Ubahn – the network of underground trains that whisks thousands of Münchners around the city every day.
I hadn’t really had any experience of underground trains before moving to Munich. I frequently got the train from Aberdeen to Edinburgh or other similar journeys when I lived in Edinburgh but those sorts of trains are different. On these sorts of trains you can have wonderful conversations with people and have a few drinks with a hen party heading to Edinburgh for a night out.
So the Ubahn is something I use every day to get me from A to B. That’s what everyone uses it for – that and only that. It’s a means of transport and nothing else. People get on.. and then they get off – it just carts people around. They ignore everyone around them don’t pay any attention to anything except their book or their iPhone. But that’s what I think makes it so interesting – this little hidden world underground world full of stories and interesting peculiarities.
It is the most interesting place I’ve ever been in a really non-obvious way. Everyone is on their own little journey. To where? No idea. For what purpose? No idea. And that’s the fun of it.
At home I drive everywhere – driving’s a cool thing, you travel by your means, when and with who want to (unless you’ve been roped into giving someone a lift when you cannot be bothered). But by no means do you get the same enjoyment in people watching that you do on the Ubahn.
There are also some beautiful stations slightly more outside of town.
My favourite part of my day is sitting on the Ubahn on my 15 minute commute to work. A thousand mornings, a thousand train journeys. Commuters are even stranger than the other Ubahn users. The best types are the types that have perhaps taken an extra 30 seconds to brush their teeth that morning and make the horrrendous decision to attempt to sprint down the escalator and jump onto a train when the doors are closing instead of just waiting for the next one in 5 minutes. They then get really embarrassed as everyone on the train has just watched them fail – so they get angry and let out huge sighs or make ridiculous gestures.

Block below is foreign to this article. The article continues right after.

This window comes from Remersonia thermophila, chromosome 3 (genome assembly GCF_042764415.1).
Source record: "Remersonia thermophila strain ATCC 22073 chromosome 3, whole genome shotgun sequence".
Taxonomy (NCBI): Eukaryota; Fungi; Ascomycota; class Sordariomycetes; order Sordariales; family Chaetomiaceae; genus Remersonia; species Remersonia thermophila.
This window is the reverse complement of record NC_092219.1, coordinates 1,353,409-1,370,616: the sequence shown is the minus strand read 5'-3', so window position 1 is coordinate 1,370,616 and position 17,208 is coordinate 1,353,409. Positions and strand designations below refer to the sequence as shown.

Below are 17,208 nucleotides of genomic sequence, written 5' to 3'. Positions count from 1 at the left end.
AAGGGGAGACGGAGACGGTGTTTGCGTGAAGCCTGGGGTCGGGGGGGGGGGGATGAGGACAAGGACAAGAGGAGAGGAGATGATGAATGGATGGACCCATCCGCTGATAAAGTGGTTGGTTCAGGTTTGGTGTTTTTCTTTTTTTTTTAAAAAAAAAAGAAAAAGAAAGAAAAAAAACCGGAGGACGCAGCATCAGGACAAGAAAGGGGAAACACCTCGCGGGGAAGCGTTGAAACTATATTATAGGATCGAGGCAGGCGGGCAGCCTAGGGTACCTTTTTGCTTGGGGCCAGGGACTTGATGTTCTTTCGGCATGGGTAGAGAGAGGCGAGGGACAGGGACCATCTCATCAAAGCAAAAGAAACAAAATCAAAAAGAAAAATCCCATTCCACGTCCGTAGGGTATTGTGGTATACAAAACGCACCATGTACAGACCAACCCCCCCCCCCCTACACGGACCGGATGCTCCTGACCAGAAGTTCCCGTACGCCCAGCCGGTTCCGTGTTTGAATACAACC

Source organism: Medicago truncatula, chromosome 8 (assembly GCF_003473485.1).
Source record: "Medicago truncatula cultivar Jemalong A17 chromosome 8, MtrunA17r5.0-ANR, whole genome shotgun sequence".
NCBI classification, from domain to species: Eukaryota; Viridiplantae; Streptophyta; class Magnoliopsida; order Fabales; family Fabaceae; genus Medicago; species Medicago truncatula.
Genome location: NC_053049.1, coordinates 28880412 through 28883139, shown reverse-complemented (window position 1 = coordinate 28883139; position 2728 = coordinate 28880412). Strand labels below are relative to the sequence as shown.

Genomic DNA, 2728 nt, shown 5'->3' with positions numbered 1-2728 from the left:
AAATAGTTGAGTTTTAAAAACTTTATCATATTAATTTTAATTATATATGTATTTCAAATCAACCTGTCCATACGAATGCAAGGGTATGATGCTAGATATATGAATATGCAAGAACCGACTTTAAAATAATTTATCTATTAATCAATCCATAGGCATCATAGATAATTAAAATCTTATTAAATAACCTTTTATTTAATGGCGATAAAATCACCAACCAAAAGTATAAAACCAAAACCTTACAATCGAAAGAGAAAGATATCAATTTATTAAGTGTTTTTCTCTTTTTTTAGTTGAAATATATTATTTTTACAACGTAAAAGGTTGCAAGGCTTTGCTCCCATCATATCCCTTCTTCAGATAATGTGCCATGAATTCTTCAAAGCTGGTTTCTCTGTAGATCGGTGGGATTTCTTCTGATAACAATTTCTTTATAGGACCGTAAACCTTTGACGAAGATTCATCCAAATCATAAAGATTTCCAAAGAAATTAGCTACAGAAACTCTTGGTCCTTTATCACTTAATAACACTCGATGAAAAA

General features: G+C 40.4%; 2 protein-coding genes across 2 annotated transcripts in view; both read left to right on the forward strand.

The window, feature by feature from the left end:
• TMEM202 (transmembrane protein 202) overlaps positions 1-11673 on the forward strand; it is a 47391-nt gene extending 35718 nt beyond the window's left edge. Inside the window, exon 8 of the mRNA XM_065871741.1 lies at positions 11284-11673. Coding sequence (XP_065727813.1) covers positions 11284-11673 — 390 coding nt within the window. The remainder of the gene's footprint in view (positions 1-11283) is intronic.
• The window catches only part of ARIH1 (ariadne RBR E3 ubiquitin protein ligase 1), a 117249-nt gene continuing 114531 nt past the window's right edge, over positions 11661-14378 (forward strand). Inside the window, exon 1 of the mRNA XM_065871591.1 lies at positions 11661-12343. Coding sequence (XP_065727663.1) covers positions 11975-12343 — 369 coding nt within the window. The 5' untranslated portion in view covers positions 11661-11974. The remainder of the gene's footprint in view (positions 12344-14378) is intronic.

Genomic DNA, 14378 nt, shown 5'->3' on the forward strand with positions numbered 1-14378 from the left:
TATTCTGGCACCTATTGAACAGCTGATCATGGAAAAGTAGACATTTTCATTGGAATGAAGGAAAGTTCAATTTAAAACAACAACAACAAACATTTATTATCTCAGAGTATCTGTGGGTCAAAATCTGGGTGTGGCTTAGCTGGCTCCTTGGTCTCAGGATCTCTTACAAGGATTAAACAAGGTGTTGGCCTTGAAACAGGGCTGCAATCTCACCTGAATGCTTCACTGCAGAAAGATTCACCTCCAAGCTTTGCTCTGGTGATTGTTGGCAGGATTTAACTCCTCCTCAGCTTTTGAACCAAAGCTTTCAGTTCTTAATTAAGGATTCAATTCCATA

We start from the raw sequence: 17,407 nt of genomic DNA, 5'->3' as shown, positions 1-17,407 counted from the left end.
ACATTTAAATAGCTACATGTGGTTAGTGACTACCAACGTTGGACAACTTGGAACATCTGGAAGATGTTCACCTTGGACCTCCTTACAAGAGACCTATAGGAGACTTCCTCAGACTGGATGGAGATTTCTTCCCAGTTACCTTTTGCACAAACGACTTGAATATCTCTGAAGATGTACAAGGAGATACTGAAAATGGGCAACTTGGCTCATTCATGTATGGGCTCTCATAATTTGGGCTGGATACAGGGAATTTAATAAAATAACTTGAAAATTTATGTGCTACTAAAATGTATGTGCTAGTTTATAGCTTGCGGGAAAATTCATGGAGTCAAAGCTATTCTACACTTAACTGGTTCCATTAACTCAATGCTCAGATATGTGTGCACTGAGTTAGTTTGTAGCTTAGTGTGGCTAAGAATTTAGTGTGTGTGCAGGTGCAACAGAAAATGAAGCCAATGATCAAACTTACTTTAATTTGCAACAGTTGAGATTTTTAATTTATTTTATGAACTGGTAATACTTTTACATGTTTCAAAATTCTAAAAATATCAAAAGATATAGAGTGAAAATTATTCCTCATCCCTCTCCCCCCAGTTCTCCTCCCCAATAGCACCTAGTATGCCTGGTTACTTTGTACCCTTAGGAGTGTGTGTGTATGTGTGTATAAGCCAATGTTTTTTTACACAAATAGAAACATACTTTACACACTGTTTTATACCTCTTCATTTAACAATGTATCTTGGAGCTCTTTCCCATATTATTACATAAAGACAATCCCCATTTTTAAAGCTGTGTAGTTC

The best one was a boy who decided to do this aforementioned sprint and did not make it – however his fingers did make it on to the train before the doors closed. So there he was, stood on the platform on the outside of the train and his little fingers on the inside of the train waggling away and straining to free themselves from the closed doors. He was stuck. At this point everyone started trying to prise open the doors to save this boy and there was even a nun (yes.. this is Bavaria) who was doing the holy prayer. He did manage to free his fingers but he had a rather red face after it.. bet he wishes he had just waited the 3 minutes for the next train!
There are certain rules on the Ubahn, especially in the mornings on the way to work. Number one being: do not talk to anyone else. All sorts of social interaction are shoved.. underground. Unless they have a dog. Then you can complimemt them on their dog. And in Munich, there are dogs everywhere! In shops, on trains.. even in restaurants. Some restaurants even put out bowls of water for visiting dogs to enjoy. One time I even saw a sausage dog wearing lederhosen. Yes, I know, wonderful.
And then there are the sneaky ticket checkers who can be anyone from the cute Granny knitting beside you to the teenage boy chewing gum across the way. It is an effective system to catch people out. But can lead to a sense of distrust.
Sometimes you see people upset on the Ubahn and sometimes you see people smiling to themselves. And you have absolutely no idea why. Everyone is on their own little journey. That’s the thing about living in a city as opposed to a small town, you have no idea who people are or what their stories are. You just have to imagine. I definitely think it must be easier to be lonely in a large city than a small town.
Oh and also to anyone who eats hot stinking food on the Ubahn – I hope you know how much we all despise you.